Researchers at the University of British Columbia are taking to the skies in an effort to better understand the ocean.
As a part of their latest efforts, aerial drones have been put to work tracking jellyfish clusters in stunning new detail as they become more widespread. Scientists hope these new sky-high techniques will elevate our understanding of these mysterious creatures, including their impact on species like salmon that compete with them for food sources.
UBC Hakai Professor in Oceanography, Brian Hunt says in at least one BC study, up to 95% of herring larvae were reportedly eaten by jellyfish. He believes that could “hugely” impact the ecology of this area.
“Jellyfish can compete with some species of salmon for food. They can also affect herring. Herring spawn in springtime and while jellyfish generally don’t bloom at that time, with warming ocean conditions the jellyfish could be starting to proliferate earlier in the season,” says Hunt.
Video courtesy UBC
Traditionally, researchers have used boats and cameras on small aircraft to observe marine life. However, Faculty of Science undergraduate student Jessica Schaub that’s an expensive way to get mediocre imagery.
“Drones are much more cost-effective and they can fly low, close to the surface, and produce high-quality images. We used them to zoom in and out to capture details or overall patterns,” says Schaub.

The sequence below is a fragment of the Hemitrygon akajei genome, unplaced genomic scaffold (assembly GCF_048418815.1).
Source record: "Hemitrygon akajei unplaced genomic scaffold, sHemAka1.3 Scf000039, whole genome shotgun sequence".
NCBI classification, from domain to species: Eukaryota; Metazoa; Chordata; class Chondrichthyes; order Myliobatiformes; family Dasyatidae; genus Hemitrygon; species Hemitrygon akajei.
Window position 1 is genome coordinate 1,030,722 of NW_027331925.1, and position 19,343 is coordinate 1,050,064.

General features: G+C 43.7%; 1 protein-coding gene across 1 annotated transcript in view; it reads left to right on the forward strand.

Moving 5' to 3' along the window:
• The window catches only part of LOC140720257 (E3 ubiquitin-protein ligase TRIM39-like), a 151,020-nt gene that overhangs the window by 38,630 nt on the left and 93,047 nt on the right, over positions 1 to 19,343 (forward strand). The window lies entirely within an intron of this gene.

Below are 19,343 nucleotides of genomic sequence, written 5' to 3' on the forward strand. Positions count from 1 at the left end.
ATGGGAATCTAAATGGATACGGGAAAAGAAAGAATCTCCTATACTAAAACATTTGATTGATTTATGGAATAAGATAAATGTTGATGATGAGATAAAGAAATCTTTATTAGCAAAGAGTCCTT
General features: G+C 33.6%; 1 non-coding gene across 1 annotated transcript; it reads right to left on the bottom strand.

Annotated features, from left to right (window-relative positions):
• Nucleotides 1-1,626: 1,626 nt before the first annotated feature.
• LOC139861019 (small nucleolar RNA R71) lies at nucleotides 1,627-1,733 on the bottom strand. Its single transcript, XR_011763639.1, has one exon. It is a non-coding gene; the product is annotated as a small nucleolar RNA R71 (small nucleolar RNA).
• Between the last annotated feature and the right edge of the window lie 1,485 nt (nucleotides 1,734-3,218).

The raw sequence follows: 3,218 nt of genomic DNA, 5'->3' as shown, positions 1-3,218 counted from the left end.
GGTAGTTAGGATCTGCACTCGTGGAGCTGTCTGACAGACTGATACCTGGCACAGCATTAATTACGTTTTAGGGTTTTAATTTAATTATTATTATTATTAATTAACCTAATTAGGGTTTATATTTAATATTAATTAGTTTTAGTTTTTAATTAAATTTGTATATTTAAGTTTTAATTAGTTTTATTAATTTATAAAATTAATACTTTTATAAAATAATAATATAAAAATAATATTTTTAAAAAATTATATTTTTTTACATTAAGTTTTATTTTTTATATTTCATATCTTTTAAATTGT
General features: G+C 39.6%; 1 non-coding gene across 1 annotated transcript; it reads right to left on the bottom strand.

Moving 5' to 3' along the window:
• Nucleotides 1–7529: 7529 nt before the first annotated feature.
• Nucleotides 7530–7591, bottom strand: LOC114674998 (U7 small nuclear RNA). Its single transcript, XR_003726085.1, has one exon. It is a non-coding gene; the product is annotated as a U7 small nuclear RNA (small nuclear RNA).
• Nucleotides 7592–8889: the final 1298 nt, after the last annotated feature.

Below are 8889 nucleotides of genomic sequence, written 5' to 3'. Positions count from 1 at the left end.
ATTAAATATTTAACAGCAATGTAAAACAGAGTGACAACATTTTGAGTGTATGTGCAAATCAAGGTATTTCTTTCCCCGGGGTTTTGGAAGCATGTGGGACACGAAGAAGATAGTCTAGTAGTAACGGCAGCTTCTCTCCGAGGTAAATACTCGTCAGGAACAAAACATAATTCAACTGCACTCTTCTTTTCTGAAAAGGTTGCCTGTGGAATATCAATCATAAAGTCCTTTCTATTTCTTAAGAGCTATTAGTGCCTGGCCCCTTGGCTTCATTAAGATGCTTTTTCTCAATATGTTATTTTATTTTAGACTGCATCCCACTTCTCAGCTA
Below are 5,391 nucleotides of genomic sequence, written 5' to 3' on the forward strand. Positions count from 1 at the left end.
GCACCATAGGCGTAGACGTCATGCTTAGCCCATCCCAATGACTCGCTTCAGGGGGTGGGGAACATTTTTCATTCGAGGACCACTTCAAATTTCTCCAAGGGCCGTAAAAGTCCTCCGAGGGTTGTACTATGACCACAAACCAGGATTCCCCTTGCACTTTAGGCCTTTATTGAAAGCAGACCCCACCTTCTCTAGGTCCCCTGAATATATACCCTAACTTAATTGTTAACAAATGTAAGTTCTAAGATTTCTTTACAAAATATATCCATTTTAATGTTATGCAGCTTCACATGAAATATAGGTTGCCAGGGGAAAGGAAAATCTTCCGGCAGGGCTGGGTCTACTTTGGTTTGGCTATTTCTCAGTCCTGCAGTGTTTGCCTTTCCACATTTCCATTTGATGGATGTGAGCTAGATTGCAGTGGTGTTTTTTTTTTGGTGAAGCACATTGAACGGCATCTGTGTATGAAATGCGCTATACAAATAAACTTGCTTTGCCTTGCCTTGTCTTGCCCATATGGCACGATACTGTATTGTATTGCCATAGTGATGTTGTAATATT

Thanks to the use of drones, Schaub says for the first time they’re getting very clear and detailed pictures of how jellyfish clusters move, how they behave when freshwater from rivers enters the system, and how they use ocean currents to stay together.
“But what’s really exciting is we obtained good estimates of the total mass of jellyfish aggregations in the area – 60 to 120 tonnes of wet weight. That’s a huge amount and it provides a starting point for further studies on jellyfish energy demands and their effect on the local food web.”
New details with new data
According to Professor Hunt a marked increase in the number of moon jellyfish in 2015 and 2016 has been observed. That period of time also stood out for the number of warm-water gelatinous plankton groups, including sea squirts, that they found.
“In 2017 we saw a decrease in jellyfish around Calvert Island, though warm-water pyrosomes—tube-like animals—were abundant. Remember, 2015 was when we saw the warm-water “blob” on the B.C. coast, and this was followed by an El Nino event in 2016. These combined events may explain the increase in jellyfish numbers that we saw in those years, while the cooler waters in 2017 may have had a negative effect on their biomass,” says Hunt.
These latest techniques will eventually be combined with underwater photography in an effort to form a complete picture of how jellyfish clusters are impacting local environments as ocean temperatures continue to change.
[INTERVIEW: UBC Professor and researcher Brian Hunt talks with David Zura about the impact drone technology is having on research and what new methods, like submersibles, may be around the corner]